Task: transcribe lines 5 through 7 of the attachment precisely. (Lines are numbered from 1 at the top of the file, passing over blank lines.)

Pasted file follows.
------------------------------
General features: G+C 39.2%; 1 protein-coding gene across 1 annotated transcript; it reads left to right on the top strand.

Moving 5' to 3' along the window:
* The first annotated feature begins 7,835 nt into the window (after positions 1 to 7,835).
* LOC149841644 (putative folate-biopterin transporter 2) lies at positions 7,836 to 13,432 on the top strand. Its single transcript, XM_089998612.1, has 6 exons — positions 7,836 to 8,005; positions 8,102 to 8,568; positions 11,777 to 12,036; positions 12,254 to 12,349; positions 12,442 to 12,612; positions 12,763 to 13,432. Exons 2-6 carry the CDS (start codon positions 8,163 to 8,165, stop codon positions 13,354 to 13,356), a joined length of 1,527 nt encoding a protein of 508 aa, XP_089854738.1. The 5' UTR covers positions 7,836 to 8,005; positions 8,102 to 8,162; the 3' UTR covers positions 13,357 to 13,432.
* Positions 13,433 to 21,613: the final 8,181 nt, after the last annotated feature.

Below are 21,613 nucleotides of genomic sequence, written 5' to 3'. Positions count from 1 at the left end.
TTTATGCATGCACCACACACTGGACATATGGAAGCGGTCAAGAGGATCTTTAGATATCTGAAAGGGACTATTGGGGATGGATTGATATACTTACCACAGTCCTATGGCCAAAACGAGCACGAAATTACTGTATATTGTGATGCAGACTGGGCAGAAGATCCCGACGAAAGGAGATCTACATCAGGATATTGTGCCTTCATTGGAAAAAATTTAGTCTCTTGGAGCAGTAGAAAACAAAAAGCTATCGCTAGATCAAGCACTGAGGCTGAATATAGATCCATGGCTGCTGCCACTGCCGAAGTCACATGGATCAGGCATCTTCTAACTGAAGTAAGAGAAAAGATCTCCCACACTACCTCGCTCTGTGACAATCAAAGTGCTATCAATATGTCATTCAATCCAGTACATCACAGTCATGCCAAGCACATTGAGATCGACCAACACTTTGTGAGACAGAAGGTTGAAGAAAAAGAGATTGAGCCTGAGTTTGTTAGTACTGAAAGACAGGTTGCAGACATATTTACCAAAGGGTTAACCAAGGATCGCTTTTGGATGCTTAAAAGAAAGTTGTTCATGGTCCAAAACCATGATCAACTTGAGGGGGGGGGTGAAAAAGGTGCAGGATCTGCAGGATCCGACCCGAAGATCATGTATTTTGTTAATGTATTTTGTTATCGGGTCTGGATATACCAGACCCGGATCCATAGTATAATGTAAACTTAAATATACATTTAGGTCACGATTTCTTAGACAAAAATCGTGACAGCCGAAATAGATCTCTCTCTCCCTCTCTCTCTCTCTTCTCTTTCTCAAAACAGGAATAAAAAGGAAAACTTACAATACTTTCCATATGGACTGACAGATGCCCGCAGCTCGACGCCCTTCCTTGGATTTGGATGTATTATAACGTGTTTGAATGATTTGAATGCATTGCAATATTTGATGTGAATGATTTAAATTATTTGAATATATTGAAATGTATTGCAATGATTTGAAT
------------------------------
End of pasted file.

* Positions 13,433 to 21,613: the final 8,181 nt, after the last annotated feature.

Below are 21,613 nucleotides of genomic sequence, written 5' to 3'. Positions count from 1 at the left end.
TTTATGCATGCACCACACACTGGACATATGGAAGCGGTCAAGAGGATCTTTAGATATCTGAAAGGGACTATTGGGGATGGATTGATATACTTACCACAGTCCTATGGCCAAAACGAGCACGAAATTACTGTATATTGTGATGCAGACTGGGCAGAAGATCCCGACGAAAGGAGATCTACATCAGGATATTGTGCCTTCATTGGAAAAAATTTAGTCTCTTGGAGCAGTAGAAAACAAAAAGCTATCGCTAGATCAAGCACTGAGGCTGAATATAGATCCATGGCTGCTGCCACTGCCGAAGTCACATGGATCAGGCATCTTCTAACTGAAGTAAGAGAAAAGATCTCCCACACTACCTCGCTCTGTGACAATCAAAGTGCTATCAATATGTCATTCAATCCAGTACATCACAGTCATGCCAAGCACATTGAGATCGACCAACACTTTGTGAGACAGAAGGTTGAAGAAAAAGAGATTGAGCCTGAGTTTGTTAGTACTGAAAGACAGGTTGCAGACATATTTACCAAAGGGTTAACCAAGGATCGCTTTTGGATGCTTAAAAGAAAGTTGTTCATGGTCCAAAACCATGATCAACTTGAGGGGGGGGGTGAAAAAGGTGCAGGATCTGCAGGATCCGACCCGAAGATCATGTATTTTGTTAATGTATTTTGTTATCGGGTCTGGATATACCAGACCCGGATCCATAGTATAATGTAAACTTAAATATACATTTAGGTCACGATTTCTTAGACAAAAATCGTGACAGCCGAAATAGATCTCTCTCTCCCTCTCTCTCTCTCTTCTCTTTCTCAAAACAGGAATAAAAAGGAAAACTTACAATACTTTCCATATGGACTGACAGATGCCCGCAGCTCGACGCCCTTCCTTGGATTTGGATGTATTATAACGTGTTTGAATGATTTGAATGCATTGCAATATTTGATGTGAATGATTTAAATTATTTGAATATATTGAAATGTATTGCAATGATTTGAAT